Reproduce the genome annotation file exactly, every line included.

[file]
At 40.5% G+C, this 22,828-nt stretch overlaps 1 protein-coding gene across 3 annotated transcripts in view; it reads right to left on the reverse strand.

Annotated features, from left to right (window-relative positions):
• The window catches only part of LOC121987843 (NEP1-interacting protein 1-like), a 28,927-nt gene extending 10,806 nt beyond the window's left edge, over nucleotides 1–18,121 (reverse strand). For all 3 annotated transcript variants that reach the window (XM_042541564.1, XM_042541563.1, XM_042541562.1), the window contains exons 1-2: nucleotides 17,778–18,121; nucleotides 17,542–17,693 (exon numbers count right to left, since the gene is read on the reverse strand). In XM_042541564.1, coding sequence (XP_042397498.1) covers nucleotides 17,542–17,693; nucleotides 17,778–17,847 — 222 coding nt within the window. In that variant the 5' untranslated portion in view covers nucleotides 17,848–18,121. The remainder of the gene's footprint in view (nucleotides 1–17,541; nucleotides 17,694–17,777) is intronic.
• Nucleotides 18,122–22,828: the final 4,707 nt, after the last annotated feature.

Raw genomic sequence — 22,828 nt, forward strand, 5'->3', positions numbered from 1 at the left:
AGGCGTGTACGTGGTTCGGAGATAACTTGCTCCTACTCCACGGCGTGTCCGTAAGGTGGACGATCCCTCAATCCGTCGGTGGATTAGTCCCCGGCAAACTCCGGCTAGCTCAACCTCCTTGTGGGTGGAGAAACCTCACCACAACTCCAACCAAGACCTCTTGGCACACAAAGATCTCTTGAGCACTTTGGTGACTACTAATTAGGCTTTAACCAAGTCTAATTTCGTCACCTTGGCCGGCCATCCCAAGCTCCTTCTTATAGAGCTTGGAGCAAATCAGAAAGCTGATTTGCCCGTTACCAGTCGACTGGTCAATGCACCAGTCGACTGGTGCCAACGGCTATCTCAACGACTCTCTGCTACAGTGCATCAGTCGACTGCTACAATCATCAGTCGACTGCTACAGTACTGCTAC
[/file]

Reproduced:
At 40.5% G+C, this 22,828-nt stretch overlaps 1 protein-coding gene across 3 annotated transcripts in view; it reads right to left on the reverse strand.

Annotated features, from left to right (window-relative positions):
• The window catches only part of LOC121987843 (NEP1-interacting protein 1-like), a 28,927-nt gene extending 10,806 nt beyond the window's left edge, over nucleotides 1–18,121 (reverse strand). For all 3 annotated transcript variants that reach the window (XM_042541564.1, XM_042541563.1, XM_042541562.1), the window contains exons 1-2: nucleotides 17,778–18,121; nucleotides 17,542–17,693 (exon numbers count right to left, since the gene is read on the reverse strand). In XM_042541564.1, coding sequence (XP_042397498.1) covers nucleotides 17,542–17,693; nucleotides 17,778–17,847 — 222 coding nt within the window. In that variant the 5' untranslated portion in view covers nucleotides 17,848–18,121. The remainder of the gene's footprint in view (nucleotides 1–17,541; nucleotides 17,694–17,777) is intronic.
• Nucleotides 18,122–22,828: the final 4,707 nt, after the last annotated feature.

Raw genomic sequence — 22,828 nt, forward strand, 5'->3', positions numbered from 1 at the left:
AGGCGTGTACGTGGTTCGGAGATAACTTGCTCCTACTCCACGGCGTGTCCGTAAGGTGGACGATCCCTCAATCCGTCGGTGGATTAGTCCCCGGCAAACTCCGGCTAGCTCAACCTCCTTGTGGGTGGAGAAACCTCACCACAACTCCAACCAAGACCTCTTGGCACACAAAGATCTCTTGAGCACTTTGGTGACTACTAATTAGGCTTTAACCAAGTCTAATTTCGTCACCTTGGCCGGCCATCCCAAGCTCCTTCTTATAGAGCTTGGAGCAAATCAGAAAGCTGATTTGCCCGTTACCAGTCGACTGGTCAATGCACCAGTCGACTGGTGCCAACGGCTATCTCAACGACTCTCTGCTACAGTGCATCAGTCGACTGCTACAATCATCAGTCGACTGCTACAGTACTGCTAC